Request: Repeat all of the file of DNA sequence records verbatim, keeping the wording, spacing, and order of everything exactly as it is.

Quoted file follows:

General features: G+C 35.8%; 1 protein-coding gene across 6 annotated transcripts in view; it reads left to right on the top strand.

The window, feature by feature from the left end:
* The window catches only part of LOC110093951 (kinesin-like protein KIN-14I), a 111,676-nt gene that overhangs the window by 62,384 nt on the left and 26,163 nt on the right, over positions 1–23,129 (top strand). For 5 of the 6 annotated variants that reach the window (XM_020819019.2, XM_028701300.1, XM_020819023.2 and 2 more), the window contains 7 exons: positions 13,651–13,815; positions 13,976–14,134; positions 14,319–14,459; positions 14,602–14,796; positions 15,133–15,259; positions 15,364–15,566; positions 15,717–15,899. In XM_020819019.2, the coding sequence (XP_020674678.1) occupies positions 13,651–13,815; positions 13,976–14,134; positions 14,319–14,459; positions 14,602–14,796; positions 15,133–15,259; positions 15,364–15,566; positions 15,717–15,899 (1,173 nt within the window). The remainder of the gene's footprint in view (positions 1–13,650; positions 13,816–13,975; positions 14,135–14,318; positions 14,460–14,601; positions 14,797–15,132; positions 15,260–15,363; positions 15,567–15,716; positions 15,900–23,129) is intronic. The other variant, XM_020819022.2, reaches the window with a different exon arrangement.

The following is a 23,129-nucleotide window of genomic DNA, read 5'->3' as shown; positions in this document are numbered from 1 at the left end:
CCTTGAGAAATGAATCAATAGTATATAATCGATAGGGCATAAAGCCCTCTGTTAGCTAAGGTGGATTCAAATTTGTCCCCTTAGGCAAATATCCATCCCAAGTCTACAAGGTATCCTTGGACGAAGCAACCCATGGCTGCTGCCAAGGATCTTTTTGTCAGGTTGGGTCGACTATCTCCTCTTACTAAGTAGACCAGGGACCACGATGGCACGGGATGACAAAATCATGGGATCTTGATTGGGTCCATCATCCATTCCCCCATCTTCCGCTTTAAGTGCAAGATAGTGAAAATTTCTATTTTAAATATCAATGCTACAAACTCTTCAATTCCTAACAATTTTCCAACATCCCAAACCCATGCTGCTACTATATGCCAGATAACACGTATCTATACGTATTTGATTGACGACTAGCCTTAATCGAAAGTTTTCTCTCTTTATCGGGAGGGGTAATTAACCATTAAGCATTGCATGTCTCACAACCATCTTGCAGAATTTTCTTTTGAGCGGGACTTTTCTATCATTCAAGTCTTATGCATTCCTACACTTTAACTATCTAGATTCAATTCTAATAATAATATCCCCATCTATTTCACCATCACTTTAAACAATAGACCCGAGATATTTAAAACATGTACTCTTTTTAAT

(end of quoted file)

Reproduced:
General features: G+C 35.8%; 1 protein-coding gene across 6 annotated transcripts in view; it reads left to right on the top strand.

The window, feature by feature from the left end:
* The window catches only part of LOC110093951 (kinesin-like protein KIN-14I), a 111,676-nt gene that overhangs the window by 62,384 nt on the left and 26,163 nt on the right, over positions 1–23,129 (top strand). For 5 of the 6 annotated variants that reach the window (XM_020819019.2, XM_028701300.1, XM_020819023.2 and 2 more), the window contains 7 exons: positions 13,651–13,815; positions 13,976–14,134; positions 14,319–14,459; positions 14,602–14,796; positions 15,133–15,259; positions 15,364–15,566; positions 15,717–15,899. In XM_020819019.2, the coding sequence (XP_020674678.1) occupies positions 13,651–13,815; positions 13,976–14,134; positions 14,319–14,459; positions 14,602–14,796; positions 15,133–15,259; positions 15,364–15,566; positions 15,717–15,899 (1,173 nt within the window). The remainder of the gene's footprint in view (positions 1–13,650; positions 13,816–13,975; positions 14,135–14,318; positions 14,460–14,601; positions 14,797–15,132; positions 15,260–15,363; positions 15,567–15,716; positions 15,900–23,129) is intronic. The other variant, XM_020819022.2, reaches the window with a different exon arrangement.

The following is a 23,129-nucleotide window of genomic DNA, read 5'->3' as shown; positions in this document are numbered from 1 at the left end:
CCTTGAGAAATGAATCAATAGTATATAATCGATAGGGCATAAAGCCCTCTGTTAGCTAAGGTGGATTCAAATTTGTCCCCTTAGGCAAATATCCATCCCAAGTCTACAAGGTATCCTTGGACGAAGCAACCCATGGCTGCTGCCAAGGATCTTTTTGTCAGGTTGGGTCGACTATCTCCTCTTACTAAGTAGACCAGGGACCACGATGGCACGGGATGACAAAATCATGGGATCTTGATTGGGTCCATCATCCATTCCCCCATCTTCCGCTTTAAGTGCAAGATAGTGAAAATTTCTATTTTAAATATCAATGCTACAAACTCTTCAATTCCTAACAATTTTCCAACATCCCAAACCCATGCTGCTACTATATGCCAGATAACACGTATCTATACGTATTTGATTGACGACTAGCCTTAATCGAAAGTTTTCTCTCTTTATCGGGAGGGGTAATTAACCATTAAGCATTGCATGTCTCACAACCATCTTGCAGAATTTTCTTTTGAGCGGGACTTTTCTATCATTCAAGTCTTATGCATTCCTACACTTTAACTATCTAGATTCAATTCTAATAATAATATCCCCATCTATTTCACCATCACTTTAAACAATAGACCCGAGATATTTAAAACATGTACTCTTTTTAAT